Thursday, November 21, 2013

I'm a Special Needs Parent and I have CTSD

My mom kept Julia last night so Wes and I could have a mid-week break.

Over dinner we talked about how we both feel like crazy people lately and I shared with him my theory that all special needs parents have my newly created diagnosis: CTSD (continued traumatic stress disorder).

How else do we make sense of this extremely volatile reaction we are both having to Julia starting a new medication. We've been complete basket cases this past month prepping for and starting these steroids.

Because we are traumatized.

Because this past month isn't just about one new med, it's the culmination of seven years of unresolved trauma. Seven years of stuffing grief and swallowing fear in order to keep functioning one day at a time for the girl we love.

No resolution - just the next thing.  If the next thing is bad, the trauma piles on. If the next thing is good, the trauma goes unexplored because who goes and pokes at trauma when you finally get a breather? You don't, you leave it alone. Let sleeping dogs lie - or something like that.

This one new medication is the next step in a journey of eleven different medications we've tried so far since receiving a diagnosis of epilepsy for Julia. Eleven roller coaster rides of watching her seize, being given our options, weighing the pros and cons of our options, deciding to go for one of these options, fearing the worst reaction, hoping for the best, anxiously watching her, meticulously reporting every little change to doctors, in some cases celebrating victories, but ultimately in every case being defeated by the return of a seizure. And starting again.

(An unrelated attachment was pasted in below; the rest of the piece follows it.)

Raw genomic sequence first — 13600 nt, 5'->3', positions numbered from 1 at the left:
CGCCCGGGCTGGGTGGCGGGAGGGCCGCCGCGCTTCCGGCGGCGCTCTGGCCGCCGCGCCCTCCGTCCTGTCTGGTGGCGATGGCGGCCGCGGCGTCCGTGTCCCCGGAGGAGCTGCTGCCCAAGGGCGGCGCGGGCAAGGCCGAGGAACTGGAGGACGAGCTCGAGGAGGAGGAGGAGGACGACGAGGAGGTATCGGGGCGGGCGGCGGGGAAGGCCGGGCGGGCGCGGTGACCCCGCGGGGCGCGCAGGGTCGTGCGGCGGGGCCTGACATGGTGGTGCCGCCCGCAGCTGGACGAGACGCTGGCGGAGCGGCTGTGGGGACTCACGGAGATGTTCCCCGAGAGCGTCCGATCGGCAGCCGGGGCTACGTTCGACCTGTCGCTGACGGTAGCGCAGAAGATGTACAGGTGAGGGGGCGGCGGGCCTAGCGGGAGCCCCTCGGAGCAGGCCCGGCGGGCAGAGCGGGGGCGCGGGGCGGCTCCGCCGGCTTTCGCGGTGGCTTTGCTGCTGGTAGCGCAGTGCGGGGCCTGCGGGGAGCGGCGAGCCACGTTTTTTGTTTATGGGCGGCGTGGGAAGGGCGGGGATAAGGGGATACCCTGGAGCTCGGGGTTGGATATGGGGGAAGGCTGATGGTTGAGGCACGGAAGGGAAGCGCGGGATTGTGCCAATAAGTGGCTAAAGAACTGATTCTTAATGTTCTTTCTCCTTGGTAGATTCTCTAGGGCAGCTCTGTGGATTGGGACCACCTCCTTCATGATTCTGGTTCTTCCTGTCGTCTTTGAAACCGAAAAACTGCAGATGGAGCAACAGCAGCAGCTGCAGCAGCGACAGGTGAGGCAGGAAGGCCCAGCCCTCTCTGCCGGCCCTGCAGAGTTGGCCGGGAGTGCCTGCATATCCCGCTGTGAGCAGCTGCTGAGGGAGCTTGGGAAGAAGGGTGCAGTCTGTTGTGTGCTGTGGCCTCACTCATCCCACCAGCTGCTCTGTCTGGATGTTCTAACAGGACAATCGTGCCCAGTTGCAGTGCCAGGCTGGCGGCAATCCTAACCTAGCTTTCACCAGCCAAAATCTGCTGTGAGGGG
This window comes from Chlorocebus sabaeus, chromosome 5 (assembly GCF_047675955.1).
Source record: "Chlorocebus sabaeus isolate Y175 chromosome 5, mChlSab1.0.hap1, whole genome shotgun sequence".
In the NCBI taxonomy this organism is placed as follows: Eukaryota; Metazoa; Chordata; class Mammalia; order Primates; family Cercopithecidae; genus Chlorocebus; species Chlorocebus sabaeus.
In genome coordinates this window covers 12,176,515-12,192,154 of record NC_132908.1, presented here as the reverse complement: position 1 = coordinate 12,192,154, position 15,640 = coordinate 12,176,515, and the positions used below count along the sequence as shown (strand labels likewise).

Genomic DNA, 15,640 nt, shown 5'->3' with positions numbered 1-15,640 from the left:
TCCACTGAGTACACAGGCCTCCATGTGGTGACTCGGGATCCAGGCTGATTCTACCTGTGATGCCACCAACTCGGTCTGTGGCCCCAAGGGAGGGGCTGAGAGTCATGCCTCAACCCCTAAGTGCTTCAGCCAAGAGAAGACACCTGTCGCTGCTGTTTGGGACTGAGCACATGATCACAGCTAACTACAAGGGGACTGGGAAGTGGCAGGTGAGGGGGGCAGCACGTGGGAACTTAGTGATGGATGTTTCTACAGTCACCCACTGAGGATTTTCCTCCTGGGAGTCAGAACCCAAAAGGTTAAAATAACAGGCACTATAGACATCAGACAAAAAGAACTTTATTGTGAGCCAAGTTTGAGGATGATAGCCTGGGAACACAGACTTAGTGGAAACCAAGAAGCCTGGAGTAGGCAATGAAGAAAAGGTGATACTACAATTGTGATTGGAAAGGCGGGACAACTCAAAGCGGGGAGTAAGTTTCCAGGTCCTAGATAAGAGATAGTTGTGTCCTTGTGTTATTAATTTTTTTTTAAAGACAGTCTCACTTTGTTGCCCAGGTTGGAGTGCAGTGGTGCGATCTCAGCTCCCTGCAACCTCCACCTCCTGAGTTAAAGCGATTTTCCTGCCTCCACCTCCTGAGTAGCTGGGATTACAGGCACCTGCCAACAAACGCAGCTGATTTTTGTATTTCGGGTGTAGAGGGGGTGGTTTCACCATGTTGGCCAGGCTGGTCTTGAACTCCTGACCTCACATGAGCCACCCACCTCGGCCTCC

How can we not be traumatized?

When the present becomes hard I've noticed I start having flashbacks to the the early days.  In the last week I've been maybe 50% present because my brain is obsessed right now with going back to the beginning to relive those first traumatic moments.

The phone call from the doctor 1 hour after the 20 week ultrasound.

While we were calling friends and family to say "It's a girl!" our doctor was calling us to say "It's her brain."

The floor disappeared under my feet and the room started to spin. I couldn't catch my breath.

Not the brain, not the brain, not the brain.

You can fix a heart right, or lungs - you can fix lungs? Let it be lungs or heart or arms or legs.  Not the brain. How do you fix the brain?

The call back to my mom: "something is wrong with her brain."

And the helpless, what the hell is happening, clinging to each other for dear life embrace with Wes in our tiny living room which continued to spin out of control around us while we held each other and knew that the entire story we had made up for our lives was swirling and lifting up into the sky, never to be seen again.

How can we not be traumatized?

This diagnosis I've given to Wes and me and the entire special needs parent population may not mean much in terms of day to day life - we still keep the motions going. But for me it helps. It helps to pause for a moment and remember why the ache and the frenzy exist. Why the walls are up and fists are drawn.